Couples and Bondage

Bondage as a source of arousal is engrained deeply enough in the human psyche that it is likely to have been an adjunct to sexual intercourse for as long as there have been ropes and chains.

Couples in committed relationships, outside the BDSM subculture, usually approach bondage differently. For them, it is an adjunct to sex, one technique of many. While satisfactory studies are unavailable it seems likely that in relationships of any duration, most couples will experiment with bondage at least casually at some point. This may be something as simple as tying a partner's wrists with handkerchiefs or clotheslines. Some couples will ultimately make bondage, in some form, part of their sexual routine.

For the most part, such bondage games end in sex. In contrast, bondage games between more casually acquainted players in the BDSM subculture frequently end in masturbation only, or in some cases include no sexual release at all.

Safety rules followed by couples in a committed relationship are frequently more subjective and trust-based. These differences can lead to culture clash where a couple with a history of bondage games together encounters the BDSM subculture: the couple can't understand the insistence upon safewords, while the members of the subculture can't understand the focus on sexual intercourse.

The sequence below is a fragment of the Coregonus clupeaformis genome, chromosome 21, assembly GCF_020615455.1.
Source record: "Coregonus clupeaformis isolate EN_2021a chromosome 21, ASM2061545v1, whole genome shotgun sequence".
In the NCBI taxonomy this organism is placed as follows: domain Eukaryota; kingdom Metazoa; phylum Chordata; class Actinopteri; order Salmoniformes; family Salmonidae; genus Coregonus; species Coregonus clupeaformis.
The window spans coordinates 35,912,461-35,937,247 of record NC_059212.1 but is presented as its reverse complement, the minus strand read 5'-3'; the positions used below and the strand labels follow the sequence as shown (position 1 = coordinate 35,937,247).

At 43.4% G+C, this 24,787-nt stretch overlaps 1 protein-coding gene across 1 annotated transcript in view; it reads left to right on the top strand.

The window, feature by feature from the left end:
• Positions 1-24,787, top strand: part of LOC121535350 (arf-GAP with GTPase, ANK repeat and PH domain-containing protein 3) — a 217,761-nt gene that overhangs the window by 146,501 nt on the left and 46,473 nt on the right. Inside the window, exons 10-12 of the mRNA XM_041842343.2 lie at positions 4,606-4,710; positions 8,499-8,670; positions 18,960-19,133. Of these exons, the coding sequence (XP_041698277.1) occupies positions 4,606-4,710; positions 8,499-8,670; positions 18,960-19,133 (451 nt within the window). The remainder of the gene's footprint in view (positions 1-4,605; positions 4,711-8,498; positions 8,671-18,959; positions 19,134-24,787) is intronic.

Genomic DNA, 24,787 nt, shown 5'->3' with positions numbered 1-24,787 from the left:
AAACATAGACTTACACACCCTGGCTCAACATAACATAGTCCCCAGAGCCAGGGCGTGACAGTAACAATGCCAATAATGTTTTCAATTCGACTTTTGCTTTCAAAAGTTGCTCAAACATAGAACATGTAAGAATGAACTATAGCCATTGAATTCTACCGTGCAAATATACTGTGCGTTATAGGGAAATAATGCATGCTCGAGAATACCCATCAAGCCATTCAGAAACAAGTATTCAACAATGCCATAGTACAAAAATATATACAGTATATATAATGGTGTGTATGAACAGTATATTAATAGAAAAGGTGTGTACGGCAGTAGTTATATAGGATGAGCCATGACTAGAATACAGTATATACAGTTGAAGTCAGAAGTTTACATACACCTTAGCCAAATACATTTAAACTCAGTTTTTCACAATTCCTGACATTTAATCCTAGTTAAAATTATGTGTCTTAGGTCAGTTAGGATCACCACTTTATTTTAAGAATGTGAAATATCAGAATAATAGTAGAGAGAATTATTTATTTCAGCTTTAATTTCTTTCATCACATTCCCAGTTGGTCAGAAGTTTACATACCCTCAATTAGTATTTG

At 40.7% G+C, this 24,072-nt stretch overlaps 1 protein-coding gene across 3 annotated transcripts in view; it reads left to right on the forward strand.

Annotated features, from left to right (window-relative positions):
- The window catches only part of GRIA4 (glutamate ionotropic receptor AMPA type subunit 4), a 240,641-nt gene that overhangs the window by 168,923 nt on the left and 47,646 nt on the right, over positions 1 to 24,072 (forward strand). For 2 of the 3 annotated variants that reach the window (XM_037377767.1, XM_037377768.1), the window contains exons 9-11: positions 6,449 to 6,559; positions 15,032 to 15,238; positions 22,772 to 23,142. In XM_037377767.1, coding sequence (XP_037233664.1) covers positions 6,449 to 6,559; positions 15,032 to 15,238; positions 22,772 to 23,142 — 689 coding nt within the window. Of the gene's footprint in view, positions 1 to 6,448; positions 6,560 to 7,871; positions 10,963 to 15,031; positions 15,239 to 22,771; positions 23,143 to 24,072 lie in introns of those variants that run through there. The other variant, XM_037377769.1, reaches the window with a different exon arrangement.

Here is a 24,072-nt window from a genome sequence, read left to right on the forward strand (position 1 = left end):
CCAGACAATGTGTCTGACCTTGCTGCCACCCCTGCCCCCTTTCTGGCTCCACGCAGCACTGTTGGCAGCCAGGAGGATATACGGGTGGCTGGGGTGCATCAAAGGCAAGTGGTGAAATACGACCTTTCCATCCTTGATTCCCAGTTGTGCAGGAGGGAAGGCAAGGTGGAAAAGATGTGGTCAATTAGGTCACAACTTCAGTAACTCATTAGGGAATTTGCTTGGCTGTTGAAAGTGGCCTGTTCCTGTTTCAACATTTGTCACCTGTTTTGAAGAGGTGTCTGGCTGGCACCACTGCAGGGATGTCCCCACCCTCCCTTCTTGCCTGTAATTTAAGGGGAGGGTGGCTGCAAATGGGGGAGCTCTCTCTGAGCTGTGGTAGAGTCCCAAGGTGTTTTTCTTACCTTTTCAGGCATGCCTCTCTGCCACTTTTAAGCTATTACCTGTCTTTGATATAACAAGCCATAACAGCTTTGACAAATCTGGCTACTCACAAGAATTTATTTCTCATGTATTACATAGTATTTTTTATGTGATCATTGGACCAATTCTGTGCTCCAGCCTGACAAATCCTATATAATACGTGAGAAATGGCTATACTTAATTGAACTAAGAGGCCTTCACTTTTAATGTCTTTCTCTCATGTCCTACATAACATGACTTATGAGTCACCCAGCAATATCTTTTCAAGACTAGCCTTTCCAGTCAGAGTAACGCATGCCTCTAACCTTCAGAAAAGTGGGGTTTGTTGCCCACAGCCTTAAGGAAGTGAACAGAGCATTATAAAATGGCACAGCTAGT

Male fantasies

Studies of men's sexual fantasies (Friday, Men in Love) have shown that the fantasy of being bound during intercourse is second in frequency only to the basic fantasy of sex with a voluptuous nude woman. Consequently, it should be no surprise that bondage themes have been present in pornography for some time.

Bondage pornography for heterosexual men overwhelmingly depicts bound women, rather than bound men, in spite of the most common fantasy in both sexes being one of being bound, rather than of being the dominant. This may be because many men fear becoming aroused by pictures of other men, and are more willing to identify with a bound woman. It may also be because pictures of bound women allow them to vicariously experience both the heterosexual male dominant and submissive fantasies.

Early examples of bondage erotica include:

Recent changes

Technique

Bondage takes practice to get right. To be effective and enjoyable, it requires communication and trust between partners. For these reasons it is limited to being a source of sexual fantasy in most relationships. However, the financial success of companies that market bondage equipment testifies to the fact that it is more than fantasy to many. Reliable data is unavailable, but perhaps around 5%-10% of married couples have made regular use of bondage in their sexual activities at some point in the relationship.

Technique in self-bondage is more complex, involving special methods to apply the bondage to oneself, and also to effect a release after a lapsed period of time.

Safety

Many people regard bondage as safe when conducted between relatively sober, trusting partners in a committed, functioning relationship. You are responsible for your own and your partner's health. All the dangers of physical restraint apply to sexual bondage. Self-bondage carries a higher risk, particularly when combined with autoerotic asphyxia (self strangulation), which has has lead to many deaths.

Safety precautions include: